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The Future of Special Operations

Beyond Kill and Capture

An Albanian man carries a child to a US Marine CH53 Super Stallion helicopter as it lands at Golame beach near the port of Durres, in this March 16, 1997 file picture.  Yannis Behrakis / Reuters

Over the past decade, the United States' military and the country's national security strategy have come to rely on special operations to an unprecedented degree. As identifying and neutralizing terrorists and insurgents has become one of the Pentagon's most crucial tasks, special operations forces have honed their ability to conduct manhunts, adopting a new targeting system known as "find, fix, finish, exploit, analyze, and disseminate." They have adopted a flatter organizational structure and collaborated more closely with intelligence agencies, allowing special operations to move at "the speed of war," in the words of the retired army general Stanley McChrystal, the chief architect of the contemporary U.S. approach to counterterrorism.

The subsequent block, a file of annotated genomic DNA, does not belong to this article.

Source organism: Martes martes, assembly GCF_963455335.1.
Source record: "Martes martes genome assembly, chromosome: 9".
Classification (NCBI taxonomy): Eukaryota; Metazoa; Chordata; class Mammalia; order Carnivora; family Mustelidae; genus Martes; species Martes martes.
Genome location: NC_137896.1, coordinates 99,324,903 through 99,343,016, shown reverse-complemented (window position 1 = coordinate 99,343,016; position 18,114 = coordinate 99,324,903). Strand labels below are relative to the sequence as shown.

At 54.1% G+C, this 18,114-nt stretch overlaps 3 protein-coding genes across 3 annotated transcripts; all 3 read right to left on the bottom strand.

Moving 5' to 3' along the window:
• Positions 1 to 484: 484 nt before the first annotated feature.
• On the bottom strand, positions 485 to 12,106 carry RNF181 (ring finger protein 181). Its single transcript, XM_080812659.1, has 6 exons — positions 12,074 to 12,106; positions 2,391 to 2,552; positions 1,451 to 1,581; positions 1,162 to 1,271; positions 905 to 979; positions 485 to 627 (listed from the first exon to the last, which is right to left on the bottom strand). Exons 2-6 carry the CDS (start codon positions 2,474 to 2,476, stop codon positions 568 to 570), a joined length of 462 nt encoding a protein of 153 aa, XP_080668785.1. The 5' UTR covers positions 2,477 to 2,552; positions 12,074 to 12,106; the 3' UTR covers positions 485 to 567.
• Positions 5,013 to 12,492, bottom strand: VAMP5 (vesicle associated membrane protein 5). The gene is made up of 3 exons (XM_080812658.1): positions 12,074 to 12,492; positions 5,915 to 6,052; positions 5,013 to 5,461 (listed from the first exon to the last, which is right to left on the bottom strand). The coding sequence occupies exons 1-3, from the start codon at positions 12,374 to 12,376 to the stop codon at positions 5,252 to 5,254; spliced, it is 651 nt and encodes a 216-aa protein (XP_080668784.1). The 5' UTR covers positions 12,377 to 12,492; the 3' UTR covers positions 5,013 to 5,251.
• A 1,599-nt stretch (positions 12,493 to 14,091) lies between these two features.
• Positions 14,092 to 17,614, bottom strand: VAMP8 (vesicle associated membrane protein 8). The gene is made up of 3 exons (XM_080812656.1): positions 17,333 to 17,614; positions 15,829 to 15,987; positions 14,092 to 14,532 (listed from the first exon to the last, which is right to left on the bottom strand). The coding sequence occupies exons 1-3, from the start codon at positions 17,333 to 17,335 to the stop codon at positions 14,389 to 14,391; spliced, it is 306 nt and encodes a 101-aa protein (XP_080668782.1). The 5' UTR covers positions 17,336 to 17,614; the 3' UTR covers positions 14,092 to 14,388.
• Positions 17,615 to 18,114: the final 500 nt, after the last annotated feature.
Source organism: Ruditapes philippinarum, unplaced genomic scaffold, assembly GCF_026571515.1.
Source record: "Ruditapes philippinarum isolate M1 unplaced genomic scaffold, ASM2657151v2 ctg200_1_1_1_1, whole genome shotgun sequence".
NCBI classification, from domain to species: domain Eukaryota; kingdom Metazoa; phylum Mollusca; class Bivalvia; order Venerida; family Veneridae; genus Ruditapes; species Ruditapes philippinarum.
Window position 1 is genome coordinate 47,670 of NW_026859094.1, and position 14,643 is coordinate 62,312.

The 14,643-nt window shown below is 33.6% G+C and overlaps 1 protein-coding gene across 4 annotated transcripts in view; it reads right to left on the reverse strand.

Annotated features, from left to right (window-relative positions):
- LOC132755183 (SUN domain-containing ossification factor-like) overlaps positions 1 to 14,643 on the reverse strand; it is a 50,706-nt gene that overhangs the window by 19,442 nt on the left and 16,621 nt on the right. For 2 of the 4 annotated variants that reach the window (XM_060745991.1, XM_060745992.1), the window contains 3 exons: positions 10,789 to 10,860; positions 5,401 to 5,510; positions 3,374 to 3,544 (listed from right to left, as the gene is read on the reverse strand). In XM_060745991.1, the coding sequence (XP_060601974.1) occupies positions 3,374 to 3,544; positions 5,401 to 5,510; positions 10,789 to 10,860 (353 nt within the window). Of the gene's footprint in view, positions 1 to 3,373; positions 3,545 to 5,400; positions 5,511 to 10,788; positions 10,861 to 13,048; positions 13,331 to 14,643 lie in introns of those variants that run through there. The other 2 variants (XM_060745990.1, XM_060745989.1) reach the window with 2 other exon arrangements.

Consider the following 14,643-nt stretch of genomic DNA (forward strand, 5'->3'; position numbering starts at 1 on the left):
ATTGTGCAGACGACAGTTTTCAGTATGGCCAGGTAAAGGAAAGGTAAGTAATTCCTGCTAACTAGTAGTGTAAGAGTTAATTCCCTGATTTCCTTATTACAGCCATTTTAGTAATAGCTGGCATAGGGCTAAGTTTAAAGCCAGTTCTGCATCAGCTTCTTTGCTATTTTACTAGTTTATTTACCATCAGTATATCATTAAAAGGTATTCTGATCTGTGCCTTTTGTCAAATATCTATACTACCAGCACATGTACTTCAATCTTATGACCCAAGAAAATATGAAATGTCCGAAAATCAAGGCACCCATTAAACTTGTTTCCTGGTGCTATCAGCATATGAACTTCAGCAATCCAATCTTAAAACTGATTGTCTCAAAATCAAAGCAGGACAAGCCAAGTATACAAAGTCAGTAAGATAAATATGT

Implementing McChrystal's vision has been costly. Spending on sophisticated communications, stealth helicopters, and intelligence technology; building several high-tech special operations headquarters; and transforming a C-130 cargo plane into a state-of-the-art flying hospital have consumed a large (and classified) portion of

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